Secret Wars and No Accountability: 5 Reasons Why 2013 Is Already Year of the Drone
For a war-weary American public, President Barack Obama’s inaugural address last month sounded perfect. “A decade of war is now ending,” the president said. “We, the people, still believe that enduring security and lasting peace do not require perpetual war.”
But on that day, a much different--and more honest--message blared through ABC News and out of a U.S.-piloted unmanned aircraft: the drone war being waged in secret and without accountability was here to stay. It’s become clear that, a month and a half into 2013, this year will see the continued use of drone strikes around the world. You can already call 2013 another year of the drone, if not the year of the drone.
ABC News aired an interview that day with outgoing Secretary of Defense Leon Panetta. Asked by journalist Martha Raddatz whether the 2014 pullout of U.S. troops from Afghanistan would mean an increased reliance on drones, Panetta said: “I think that's reality. We've done that in Pakistan. We're doing it in Yemen and elsewhere. And I think the reality is it's going to be a continuing tool of national defense in the future.” Panetta further confirmed this grim reality in a February interview with Agence France Presse.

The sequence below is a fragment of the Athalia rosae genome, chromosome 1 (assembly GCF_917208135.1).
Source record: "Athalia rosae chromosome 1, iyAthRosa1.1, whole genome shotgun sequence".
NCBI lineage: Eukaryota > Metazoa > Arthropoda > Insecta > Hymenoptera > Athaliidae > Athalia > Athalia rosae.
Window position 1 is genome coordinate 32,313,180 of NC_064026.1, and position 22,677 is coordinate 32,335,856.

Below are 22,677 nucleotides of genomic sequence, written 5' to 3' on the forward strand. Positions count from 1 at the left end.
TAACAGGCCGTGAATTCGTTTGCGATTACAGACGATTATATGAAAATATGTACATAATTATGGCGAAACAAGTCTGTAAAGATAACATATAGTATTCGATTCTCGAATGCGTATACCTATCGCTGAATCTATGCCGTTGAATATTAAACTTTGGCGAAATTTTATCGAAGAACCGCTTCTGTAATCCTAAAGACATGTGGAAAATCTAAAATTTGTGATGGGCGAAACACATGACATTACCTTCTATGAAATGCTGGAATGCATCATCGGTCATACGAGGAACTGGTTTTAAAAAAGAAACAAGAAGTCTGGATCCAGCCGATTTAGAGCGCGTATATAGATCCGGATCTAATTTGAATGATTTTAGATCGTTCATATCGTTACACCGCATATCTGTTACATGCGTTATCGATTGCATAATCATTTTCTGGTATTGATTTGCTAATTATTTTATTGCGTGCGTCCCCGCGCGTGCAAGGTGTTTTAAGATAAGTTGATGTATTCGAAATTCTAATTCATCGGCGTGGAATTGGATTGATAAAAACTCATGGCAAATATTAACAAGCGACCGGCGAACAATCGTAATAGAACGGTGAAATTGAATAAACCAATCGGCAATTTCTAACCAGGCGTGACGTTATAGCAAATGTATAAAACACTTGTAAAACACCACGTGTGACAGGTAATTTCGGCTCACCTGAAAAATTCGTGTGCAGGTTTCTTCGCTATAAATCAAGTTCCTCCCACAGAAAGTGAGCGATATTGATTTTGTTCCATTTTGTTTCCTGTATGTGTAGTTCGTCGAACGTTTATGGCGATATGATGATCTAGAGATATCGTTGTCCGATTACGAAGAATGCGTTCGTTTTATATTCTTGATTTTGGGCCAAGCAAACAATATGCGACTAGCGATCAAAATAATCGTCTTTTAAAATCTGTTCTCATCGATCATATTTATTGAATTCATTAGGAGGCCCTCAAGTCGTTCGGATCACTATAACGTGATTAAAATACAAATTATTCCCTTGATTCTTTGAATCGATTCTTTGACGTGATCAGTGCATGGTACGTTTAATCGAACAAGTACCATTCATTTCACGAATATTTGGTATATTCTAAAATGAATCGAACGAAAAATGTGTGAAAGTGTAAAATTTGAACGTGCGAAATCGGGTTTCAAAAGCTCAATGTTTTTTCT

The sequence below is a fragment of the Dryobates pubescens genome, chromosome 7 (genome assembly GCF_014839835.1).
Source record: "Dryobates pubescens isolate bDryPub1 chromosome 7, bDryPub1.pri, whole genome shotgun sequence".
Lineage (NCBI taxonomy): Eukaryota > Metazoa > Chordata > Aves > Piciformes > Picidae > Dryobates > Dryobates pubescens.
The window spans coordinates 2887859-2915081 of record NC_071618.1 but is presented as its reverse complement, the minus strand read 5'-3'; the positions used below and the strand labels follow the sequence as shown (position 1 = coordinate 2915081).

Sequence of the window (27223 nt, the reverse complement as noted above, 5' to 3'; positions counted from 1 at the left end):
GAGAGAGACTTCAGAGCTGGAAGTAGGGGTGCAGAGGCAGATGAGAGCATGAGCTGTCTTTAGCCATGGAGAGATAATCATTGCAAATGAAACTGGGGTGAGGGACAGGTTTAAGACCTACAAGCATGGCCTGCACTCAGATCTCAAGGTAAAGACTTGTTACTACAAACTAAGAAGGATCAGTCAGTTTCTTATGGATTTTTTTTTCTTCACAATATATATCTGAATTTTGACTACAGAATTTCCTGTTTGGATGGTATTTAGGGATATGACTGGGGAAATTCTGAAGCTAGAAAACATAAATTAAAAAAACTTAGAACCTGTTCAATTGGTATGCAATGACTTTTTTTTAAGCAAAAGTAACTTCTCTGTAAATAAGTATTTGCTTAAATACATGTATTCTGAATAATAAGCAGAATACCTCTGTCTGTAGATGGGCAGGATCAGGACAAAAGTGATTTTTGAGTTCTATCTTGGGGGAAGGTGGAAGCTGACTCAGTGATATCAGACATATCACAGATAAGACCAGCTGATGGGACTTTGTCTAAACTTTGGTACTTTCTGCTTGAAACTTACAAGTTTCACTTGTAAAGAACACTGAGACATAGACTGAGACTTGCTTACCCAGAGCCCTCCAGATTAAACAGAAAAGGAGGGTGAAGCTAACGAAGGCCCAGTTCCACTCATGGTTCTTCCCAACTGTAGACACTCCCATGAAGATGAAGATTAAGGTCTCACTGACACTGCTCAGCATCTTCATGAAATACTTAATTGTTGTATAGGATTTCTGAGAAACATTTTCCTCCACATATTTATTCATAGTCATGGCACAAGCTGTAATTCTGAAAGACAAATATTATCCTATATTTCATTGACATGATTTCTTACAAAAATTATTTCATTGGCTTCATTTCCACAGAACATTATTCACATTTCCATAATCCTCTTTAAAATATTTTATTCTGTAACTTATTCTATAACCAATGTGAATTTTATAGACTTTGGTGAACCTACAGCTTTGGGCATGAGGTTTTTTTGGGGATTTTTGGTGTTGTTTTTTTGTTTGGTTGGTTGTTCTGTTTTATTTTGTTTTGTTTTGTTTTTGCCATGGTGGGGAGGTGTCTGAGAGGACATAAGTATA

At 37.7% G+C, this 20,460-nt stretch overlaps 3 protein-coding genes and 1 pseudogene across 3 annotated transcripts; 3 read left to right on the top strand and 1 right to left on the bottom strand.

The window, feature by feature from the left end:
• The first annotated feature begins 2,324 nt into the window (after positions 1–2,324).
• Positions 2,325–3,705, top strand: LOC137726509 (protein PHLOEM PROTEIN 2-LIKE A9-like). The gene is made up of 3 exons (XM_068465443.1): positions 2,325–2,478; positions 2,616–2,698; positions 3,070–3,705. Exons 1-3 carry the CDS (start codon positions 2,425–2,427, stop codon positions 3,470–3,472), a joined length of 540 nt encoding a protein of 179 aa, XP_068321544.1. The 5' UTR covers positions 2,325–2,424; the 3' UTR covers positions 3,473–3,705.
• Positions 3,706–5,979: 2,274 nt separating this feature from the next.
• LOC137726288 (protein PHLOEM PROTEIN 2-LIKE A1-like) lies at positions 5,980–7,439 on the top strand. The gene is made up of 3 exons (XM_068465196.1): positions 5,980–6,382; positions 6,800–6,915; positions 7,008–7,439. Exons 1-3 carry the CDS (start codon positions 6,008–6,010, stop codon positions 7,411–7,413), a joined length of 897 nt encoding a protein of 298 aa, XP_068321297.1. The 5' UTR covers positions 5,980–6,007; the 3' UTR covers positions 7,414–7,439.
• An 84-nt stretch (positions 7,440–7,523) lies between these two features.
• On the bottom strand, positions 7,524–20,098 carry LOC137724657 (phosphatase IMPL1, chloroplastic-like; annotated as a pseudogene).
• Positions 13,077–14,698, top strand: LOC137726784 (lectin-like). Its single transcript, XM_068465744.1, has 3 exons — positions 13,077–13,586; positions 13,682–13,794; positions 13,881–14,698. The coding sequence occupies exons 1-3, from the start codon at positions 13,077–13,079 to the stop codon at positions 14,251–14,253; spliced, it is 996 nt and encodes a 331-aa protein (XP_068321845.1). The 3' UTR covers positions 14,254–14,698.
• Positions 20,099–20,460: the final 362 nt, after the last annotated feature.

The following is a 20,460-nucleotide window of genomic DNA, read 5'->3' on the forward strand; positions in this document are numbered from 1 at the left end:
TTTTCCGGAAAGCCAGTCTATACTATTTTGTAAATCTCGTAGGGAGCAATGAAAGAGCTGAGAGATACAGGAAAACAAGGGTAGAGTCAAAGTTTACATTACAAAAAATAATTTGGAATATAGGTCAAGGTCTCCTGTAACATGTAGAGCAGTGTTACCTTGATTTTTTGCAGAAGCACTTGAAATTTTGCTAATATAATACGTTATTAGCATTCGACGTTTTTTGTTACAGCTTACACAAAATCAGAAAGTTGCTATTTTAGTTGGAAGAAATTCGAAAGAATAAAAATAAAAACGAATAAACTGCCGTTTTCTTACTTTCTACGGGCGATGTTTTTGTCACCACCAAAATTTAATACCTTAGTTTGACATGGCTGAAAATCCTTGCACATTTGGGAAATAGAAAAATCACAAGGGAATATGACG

Additionally, the U.S. carried out a drone strike in Yemen on Inauguration Day, allegedly killing “four suspected al Qaeda militants,” although it’s impossible to say who exactly was killed, given that the U.S. does not publicly confirm strikes or keep track of civilian casualties.
The confirmation hearing for CIA director-to-be John Brennan and the disclosure of a memo justifying the assassination of American citizens has sparked even further discussion of drone policy and the covert war the Obama administration is waging.
Here are five reason why it's clear that 2013 will be an important year for U.S. drone policy.
1. Escalation in Drone Attacks
The slight decrease in drone strikes in 2012 was nothing but “a fluke,” as Antiwar.com’s Jason Ditz writes. This year has already seen an escalation in the amount of drone attacks carried out in Pakistan and Yemen.